Role of ‘advisers’

Published September 17, 2022
The writer is an author and a lawyer based in Mumbai.
The writer is an author and a lawyer based in Mumbai.

FROM time immemorial, rulers have had trusted advisers outside the formal set-up of their council of ministers. F.D. Roosevelt had his Harry Hopkins, who was authorised to meet Stalin, and Neville Chamberlain had his heartily detested Horace Wilson. Jawaharlal Nehru had two baleful and unworthy characters as advisers — V.K. Krishna Menon and G. Parthasarathy.

Now, advisers have their strong points. The official, for all his qualities, is a ‘file-wallah’. His horizon is limited by precedents, memories and the outlook he acquired in office — in sum, the files. The outsider has his flaws. He can be a seeker of office from his partner in high office.

In 1964, the Indian government set up a committee on the Indian foreign service. It had a word of caution regarding ‘advisers’ from outside. The last 60 years have seen an enormous increase in this tribe, with little ostensible gain to the public interest.

None of this suggests that the outsider is of no use. He is — provided that he is intellectually well equipped, is of sound judgement and, above all, has integrity and humility.

Politicians must heed professional advice.

Politicians in power are justified in receiving inputs from outsiders. But they must never underrate the professionals. As the committee rightly noted: “No policy can be formulated except on the basis of accurate information. It is a primary duty of the foreign service to maintain a continuous supply of information to the ministry of external affairs by means of accurate and perceptive reports on current events and discernible trends over the entire range of our interests. Such reports, to be of value, should be objective, with no disagreeable facts suppressed or slurred over.”

One sees men admirably equipped in other subjects, but their only qualification to speak on foreign affairs is that they are ‘interested’ in the subject.

The analogies of domestic politics are irrelevant in world politics. It is a whole world in itself; this world of sovereign states and the understanding of its working comes but by diligent application.

But, of course, the professional may be overborne. Courage may fail him. The ambassador may report just what he thinks the minister would like to know, and the civil servants in the ministry proffer just the advice that will please — or, better still, cease to advise altogether.

These lapses are not imaginary. They have occurred often enough. Thus, Mr Warren F. Ilchman of the University of California, Berkeley, has, on the basis of interviews with former members of the Indian foreign service, observed the “tendency for men in the field to write what the prime minister [Nehru] wished to hear, especially reports confirming non-alignment as a policy”.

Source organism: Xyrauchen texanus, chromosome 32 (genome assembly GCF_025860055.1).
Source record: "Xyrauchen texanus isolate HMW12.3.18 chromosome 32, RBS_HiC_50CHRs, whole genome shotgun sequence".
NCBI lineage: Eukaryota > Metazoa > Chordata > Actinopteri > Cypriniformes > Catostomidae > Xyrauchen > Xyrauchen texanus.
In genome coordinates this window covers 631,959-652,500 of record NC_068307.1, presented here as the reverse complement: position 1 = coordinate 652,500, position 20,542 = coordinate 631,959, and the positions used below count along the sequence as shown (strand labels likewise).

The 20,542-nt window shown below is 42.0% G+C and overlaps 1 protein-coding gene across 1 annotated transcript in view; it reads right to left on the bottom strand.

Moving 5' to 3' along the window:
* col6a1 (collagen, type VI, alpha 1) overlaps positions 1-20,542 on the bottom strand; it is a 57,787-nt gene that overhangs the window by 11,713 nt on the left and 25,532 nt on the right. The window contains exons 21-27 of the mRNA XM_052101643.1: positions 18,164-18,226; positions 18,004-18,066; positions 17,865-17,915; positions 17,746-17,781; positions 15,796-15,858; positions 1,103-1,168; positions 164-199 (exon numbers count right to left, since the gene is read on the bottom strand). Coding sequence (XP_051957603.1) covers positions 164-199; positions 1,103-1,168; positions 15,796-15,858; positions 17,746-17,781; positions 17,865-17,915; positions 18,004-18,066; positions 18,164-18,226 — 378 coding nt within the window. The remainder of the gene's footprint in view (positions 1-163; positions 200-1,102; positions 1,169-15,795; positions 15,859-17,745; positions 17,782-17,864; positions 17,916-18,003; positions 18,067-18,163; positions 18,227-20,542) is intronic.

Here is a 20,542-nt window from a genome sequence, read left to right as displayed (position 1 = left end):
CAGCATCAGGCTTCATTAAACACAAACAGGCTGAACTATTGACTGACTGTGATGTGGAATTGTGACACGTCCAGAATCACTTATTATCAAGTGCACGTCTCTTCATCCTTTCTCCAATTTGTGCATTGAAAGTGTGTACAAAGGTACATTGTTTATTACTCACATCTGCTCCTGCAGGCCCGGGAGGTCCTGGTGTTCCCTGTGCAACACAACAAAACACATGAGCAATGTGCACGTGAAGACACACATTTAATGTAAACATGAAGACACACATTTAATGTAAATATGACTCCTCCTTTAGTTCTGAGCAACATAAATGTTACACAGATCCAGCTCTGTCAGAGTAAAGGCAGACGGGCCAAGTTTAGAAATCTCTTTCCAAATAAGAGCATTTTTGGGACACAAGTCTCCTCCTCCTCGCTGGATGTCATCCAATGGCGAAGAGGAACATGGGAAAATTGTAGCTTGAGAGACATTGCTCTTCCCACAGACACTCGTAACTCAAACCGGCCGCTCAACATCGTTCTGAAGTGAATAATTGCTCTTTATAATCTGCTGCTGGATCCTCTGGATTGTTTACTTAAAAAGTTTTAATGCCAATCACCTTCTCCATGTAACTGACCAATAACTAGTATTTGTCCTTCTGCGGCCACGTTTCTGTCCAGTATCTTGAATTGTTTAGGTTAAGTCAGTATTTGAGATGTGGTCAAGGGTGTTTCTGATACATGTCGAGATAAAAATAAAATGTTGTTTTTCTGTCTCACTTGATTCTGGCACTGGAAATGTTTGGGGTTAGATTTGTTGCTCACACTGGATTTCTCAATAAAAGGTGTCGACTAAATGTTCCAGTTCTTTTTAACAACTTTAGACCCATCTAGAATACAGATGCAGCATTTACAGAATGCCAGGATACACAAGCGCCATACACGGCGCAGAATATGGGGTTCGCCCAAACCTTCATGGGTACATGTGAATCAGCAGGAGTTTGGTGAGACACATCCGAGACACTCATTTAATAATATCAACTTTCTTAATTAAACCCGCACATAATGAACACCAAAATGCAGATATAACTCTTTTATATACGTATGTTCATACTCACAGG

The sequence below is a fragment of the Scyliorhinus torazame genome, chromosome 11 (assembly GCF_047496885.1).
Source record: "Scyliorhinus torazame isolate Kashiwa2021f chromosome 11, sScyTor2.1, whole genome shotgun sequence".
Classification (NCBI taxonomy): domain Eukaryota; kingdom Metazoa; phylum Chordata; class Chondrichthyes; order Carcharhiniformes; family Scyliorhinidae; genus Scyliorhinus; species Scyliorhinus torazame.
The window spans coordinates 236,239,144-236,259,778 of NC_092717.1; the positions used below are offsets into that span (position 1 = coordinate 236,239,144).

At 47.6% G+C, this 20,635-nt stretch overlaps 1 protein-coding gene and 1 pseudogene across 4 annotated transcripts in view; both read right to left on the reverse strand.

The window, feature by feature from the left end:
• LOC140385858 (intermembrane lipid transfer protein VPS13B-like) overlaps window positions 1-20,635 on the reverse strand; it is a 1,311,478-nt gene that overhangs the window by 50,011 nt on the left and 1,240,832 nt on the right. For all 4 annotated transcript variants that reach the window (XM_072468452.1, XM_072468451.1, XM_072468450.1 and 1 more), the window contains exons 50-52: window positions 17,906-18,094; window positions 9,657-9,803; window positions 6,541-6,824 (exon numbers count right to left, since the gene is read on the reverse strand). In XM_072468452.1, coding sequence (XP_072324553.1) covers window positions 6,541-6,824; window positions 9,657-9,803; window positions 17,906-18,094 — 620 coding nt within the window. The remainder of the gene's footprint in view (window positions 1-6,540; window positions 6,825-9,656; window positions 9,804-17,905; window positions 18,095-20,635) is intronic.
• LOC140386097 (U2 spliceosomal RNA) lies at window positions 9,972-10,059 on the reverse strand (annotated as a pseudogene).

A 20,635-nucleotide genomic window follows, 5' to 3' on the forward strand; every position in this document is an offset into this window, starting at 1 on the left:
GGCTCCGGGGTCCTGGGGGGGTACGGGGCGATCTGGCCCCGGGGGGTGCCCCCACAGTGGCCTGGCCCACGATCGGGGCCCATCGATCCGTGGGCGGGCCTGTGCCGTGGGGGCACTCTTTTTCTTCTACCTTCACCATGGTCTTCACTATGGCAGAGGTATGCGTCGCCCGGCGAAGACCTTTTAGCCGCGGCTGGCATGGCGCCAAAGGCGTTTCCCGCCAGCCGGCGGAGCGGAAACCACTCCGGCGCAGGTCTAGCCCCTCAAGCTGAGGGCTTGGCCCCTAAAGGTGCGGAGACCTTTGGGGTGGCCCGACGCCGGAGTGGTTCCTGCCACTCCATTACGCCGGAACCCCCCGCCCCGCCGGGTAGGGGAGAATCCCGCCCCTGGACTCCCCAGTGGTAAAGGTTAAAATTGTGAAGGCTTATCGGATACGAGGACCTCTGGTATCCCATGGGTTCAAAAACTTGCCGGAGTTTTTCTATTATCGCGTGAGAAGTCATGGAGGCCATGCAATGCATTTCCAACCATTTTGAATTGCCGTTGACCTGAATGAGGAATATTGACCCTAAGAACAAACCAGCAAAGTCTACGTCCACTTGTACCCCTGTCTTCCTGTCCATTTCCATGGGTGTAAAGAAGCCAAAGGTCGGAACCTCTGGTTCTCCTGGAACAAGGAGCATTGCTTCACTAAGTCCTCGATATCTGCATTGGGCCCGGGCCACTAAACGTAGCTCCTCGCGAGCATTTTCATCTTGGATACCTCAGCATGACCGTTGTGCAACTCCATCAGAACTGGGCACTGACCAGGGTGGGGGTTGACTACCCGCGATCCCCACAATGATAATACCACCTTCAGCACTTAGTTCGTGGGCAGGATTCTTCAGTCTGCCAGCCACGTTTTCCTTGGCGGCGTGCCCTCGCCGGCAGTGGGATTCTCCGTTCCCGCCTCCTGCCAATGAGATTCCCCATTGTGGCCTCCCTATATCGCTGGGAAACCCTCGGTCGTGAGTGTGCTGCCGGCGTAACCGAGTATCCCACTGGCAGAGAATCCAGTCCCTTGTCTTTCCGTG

When Sino-Indian relations deteriorated, a particularly fulminatory Chinese statement (May 1959) cited a former Indian ambassador to Peking, Mr R.K. Nehru, as witness to Chinese goodwill. Mr Nehru’s statements deploring the ‘rigid’ stand towards China show how accurate was the Chinese estimate.

One has only to read K.P.S. Menon’s memoirs to realise that in the halcyon days of Indo-Soviet relations, he deemed it his duty to depict Moscow, to which he was accredited, in the most glowing of terms. The late prime minister Nehru’s patronage had been enjoyed to an unusual degree. He appreciated the experience so much as to acquire a wholly erroneous conception of his duties as secretary general of India’s foreign ministry.

As remarked elsewhere: “How could the civilian head of a foreign office offer frank advice to the political head when he himself regards the organisation as no more than a research bureau? Nehru had scant use for expertise in a field he regarded exclusively his own.”

One singularly tragic instance of his indifference to professional advice may be cited. The late Sir Girja Shankar Bajpai advised him about the time of the Panchsheel Agreement with China to stipulate that in return for India’s recognition of China’s sovereignty over Tibet, China should recognise the McMahon Line and agree to the reopening of an Indian consulate in Xinjiang.

The advice was rejected. What was so remarkably prescient about it was the condition regarding the consulate. Recognition of the McMahon Line was an obvious condition, but it needed real understanding of the country’s geopolitical interests to ask for an Indian consulate in Xinjiang. Had it existed, the Chinese could not have built the Aksai Chin road as they did later without New Delhi coming to know of it.

No amount of skilful reorganisation of any external affairs ministry will prove useful unless there is a willingness on the part of the political chiefs to recognise the need for expertise in the formulation and implementation of foreign policy and a conscious encouragement of the growth of such expertise. Advisers from outside can help only to a limited extent.

The writer is an author and a lawyer based in Mumbai.

Published in Dawn, September 17th, 2022

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